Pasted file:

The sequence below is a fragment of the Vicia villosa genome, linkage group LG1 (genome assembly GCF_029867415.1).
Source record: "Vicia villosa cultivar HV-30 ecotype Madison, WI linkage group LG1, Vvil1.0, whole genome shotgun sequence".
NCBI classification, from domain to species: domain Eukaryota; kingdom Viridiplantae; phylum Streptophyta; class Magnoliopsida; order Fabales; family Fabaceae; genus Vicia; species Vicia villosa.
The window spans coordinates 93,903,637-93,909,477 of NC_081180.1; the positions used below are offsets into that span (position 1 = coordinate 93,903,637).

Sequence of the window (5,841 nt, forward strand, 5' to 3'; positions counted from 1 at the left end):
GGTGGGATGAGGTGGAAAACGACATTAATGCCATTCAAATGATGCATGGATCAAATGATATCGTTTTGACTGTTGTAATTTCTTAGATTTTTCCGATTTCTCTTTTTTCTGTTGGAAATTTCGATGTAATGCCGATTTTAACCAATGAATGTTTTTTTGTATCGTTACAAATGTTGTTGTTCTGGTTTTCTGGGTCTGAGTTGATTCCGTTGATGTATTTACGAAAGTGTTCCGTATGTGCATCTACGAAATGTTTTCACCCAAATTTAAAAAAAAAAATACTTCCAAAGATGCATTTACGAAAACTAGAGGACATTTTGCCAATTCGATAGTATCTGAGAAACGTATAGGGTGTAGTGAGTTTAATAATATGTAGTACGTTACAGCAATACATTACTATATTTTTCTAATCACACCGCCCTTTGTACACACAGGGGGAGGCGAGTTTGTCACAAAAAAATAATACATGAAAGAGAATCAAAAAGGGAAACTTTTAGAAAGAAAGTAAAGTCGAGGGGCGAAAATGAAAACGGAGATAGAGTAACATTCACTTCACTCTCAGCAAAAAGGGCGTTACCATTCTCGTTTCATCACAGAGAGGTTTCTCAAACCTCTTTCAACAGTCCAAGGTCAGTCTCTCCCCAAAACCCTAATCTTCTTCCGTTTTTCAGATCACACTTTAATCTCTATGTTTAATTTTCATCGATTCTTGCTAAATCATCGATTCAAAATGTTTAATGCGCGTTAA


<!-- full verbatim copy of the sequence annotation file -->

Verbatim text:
The sequence below is a fragment of the Vicia villosa genome, linkage group LG1 (genome assembly GCF_029867415.1).
Source record: "Vicia villosa cultivar HV-30 ecotype Madison, WI linkage group LG1, Vvil1.0, whole genome shotgun sequence".
NCBI classification, from domain to species: domain Eukaryota; kingdom Viridiplantae; phylum Streptophyta; class Magnoliopsida; order Fabales; family Fabaceae; genus Vicia; species Vicia villosa.
The window spans coordinates 93,903,637-93,909,477 of NC_081180.1; the positions used below are offsets into that span (position 1 = coordinate 93,903,637).

Sequence of the window (5,841 nt, forward strand, 5' to 3'; positions counted from 1 at the left end):
GGTGGGATGAGGTGGAAAACGACATTAATGCCATTCAAATGATGCATGGATCAAATGATATCGTTTTGACTGTTGTAATTTCTTAGATTTTTCCGATTTCTCTTTTTTCTGTTGGAAATTTCGATGTAATGCCGATTTTAACCAATGAATGTTTTTTTGTATCGTTACAAATGTTGTTGTTCTGGTTTTCTGGGTCTGAGTTGATTCCGTTGATGTATTTACGAAAGTGTTCCGTATGTGCATCTACGAAATGTTTTCACCCAAATTTAAAAAAAAAAATACTTCCAAAGATGCATTTACGAAAACTAGAGGACATTTTGCCAATTCGATAGTATCTGAGAAACGTATAGGGTGTAGTGAGTTTAATAATATGTAGTACGTTACAGCAATACATTACTATATTTTTCTAATCACACCGCCCTTTGTACACACAGGGGGAGGCGAGTTTGTCACAAAAAAATAATACATGAAAGAGAATCAAAAAGGGAAACTTTTAGAAAGAAAGTAAAGTCGAGGGGCGAAAATGAAAACGGAGATAGAGTAACATTCACTTCACTCTCAGCAAAAAGGGCGTTACCATTCTCGTTTCATCACAGAGAGGTTTCTCAAACCTCTTTCAACAGTCCAAGGTCAGTCTCTCCCCAAAACCCTAATCTTCTTCCGTTTTTCAGATCACACTTTAATCTCTATGTTTAATTTTCATCGATTCTTGCTAAATCATCGATTCAAAATGTTTAATGCGCGTTAA